The IWC relies on the California Supreme Court's decision in Ramirez v. Yosemite Water Co. (1999) 20 Cal.4th 785, 801-802, for determining whether an employee is primarily engaged in exempt duties. Although that case involved the exemption for outside salespersons, the determination of whether an employee is an outside salesperson is also quantitative: the employee must regularly spend more than half of his or her working time engaged in sales activities outside the workplace. In remanding the case back to the Court of Appeal, the California Supreme Court offered the following advice:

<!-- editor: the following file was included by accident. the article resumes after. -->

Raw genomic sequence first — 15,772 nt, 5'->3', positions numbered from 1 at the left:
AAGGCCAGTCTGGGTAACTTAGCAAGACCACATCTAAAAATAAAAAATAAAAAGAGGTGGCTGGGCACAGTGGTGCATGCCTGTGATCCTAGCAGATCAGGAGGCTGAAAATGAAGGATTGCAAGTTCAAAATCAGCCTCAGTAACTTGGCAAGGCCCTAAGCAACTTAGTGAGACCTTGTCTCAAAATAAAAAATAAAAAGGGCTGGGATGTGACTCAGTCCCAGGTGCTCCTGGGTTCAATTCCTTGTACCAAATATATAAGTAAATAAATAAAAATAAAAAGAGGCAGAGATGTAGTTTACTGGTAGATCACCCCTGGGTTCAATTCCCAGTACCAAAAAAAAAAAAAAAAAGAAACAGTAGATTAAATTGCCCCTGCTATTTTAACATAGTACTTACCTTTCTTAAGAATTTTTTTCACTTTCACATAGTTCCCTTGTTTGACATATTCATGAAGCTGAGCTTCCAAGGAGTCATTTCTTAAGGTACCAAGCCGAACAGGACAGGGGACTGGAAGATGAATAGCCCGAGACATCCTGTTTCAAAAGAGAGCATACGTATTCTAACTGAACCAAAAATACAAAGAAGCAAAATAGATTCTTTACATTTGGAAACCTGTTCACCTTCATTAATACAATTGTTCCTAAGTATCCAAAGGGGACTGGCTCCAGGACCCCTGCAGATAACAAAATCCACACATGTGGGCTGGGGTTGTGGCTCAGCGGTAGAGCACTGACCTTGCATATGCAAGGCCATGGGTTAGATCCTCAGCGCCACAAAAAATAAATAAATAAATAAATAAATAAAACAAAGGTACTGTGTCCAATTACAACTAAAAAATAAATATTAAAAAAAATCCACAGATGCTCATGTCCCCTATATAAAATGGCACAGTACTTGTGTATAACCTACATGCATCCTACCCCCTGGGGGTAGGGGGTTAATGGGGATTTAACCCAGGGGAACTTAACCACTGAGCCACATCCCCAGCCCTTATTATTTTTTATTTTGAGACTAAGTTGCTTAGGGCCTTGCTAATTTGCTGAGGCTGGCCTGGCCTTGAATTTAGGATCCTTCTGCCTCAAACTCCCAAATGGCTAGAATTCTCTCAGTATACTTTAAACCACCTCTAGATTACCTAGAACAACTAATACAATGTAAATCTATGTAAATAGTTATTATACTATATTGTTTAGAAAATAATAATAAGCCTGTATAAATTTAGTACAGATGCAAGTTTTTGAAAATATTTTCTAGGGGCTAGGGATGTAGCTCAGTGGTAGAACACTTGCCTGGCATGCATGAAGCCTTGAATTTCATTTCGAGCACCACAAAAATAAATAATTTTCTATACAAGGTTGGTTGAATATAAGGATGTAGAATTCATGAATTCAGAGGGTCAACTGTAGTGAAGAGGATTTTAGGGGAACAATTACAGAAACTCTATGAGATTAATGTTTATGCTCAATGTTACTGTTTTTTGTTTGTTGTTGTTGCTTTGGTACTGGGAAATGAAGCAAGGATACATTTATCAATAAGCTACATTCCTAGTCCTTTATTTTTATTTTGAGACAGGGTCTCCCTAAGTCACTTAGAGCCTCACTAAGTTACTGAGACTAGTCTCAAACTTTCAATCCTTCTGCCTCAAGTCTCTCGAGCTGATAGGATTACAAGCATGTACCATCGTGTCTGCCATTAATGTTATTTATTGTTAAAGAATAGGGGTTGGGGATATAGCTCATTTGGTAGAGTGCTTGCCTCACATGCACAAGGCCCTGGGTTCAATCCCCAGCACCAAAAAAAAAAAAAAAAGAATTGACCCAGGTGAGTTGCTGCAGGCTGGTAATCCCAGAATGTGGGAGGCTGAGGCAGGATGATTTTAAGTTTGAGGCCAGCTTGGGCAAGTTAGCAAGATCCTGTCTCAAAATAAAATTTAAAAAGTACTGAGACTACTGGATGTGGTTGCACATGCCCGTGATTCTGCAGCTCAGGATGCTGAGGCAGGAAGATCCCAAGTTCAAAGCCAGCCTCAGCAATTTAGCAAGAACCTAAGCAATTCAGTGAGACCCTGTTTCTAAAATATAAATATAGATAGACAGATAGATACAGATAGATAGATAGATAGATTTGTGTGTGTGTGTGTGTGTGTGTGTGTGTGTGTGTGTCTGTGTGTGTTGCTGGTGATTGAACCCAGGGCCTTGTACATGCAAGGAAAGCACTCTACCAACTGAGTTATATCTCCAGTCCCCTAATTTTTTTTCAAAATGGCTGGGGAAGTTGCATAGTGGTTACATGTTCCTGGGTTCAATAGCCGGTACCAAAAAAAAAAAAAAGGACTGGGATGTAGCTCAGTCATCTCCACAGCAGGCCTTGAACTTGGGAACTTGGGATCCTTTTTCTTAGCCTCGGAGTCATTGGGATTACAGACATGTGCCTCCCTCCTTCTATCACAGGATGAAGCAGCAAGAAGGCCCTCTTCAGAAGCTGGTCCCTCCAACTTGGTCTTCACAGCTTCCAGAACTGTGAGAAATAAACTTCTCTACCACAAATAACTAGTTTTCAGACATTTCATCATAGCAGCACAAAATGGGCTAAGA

"Having recognized California's distinctive quantitative approach to determining which employees are outside salespersons, we must then address an issue implicitly raised by the parties that caused some confusion in the trial court and the Court of Appeal: Is the number of hours worked in sales-related activities to be determined by the number of hours that the employer, according to its job description or its estimate, claims the employee should be working in sales, or should it be determined by the actual average hours the employee spent on sales activity? The logic inherent in the IWC's quantitative definition of outside salesperson dictates that neither alternative would be wholly satisfactory. On the one hand, if hours worked on sales were determined through an employer's job description, then the employer could make an employee exempt from overtime laws solely by fashioning an idealized job description that had little basis in reality. On the other hand, an employee who is supposed to be engaged in sales activities during most of his working hours and falls below the 50 percent mark due to his own substandard performance should not thereby be able to evade a valid exemption. A trial court, in determining whether the employee is an outside salesperson, must steer clear of these two pitfalls by inquiring into the realistic requirements of the job. In so doing, the court should consider, first and foremost, how the employee actually spends his or her time. But the trial court should also consider whether the employee's practice diverges from the employer's realistic expectations, whether there was any concrete expression of employer displeasure over an employee's substandard performance, and whether these expressions were themselves realistic given the actual overall requirements of the job."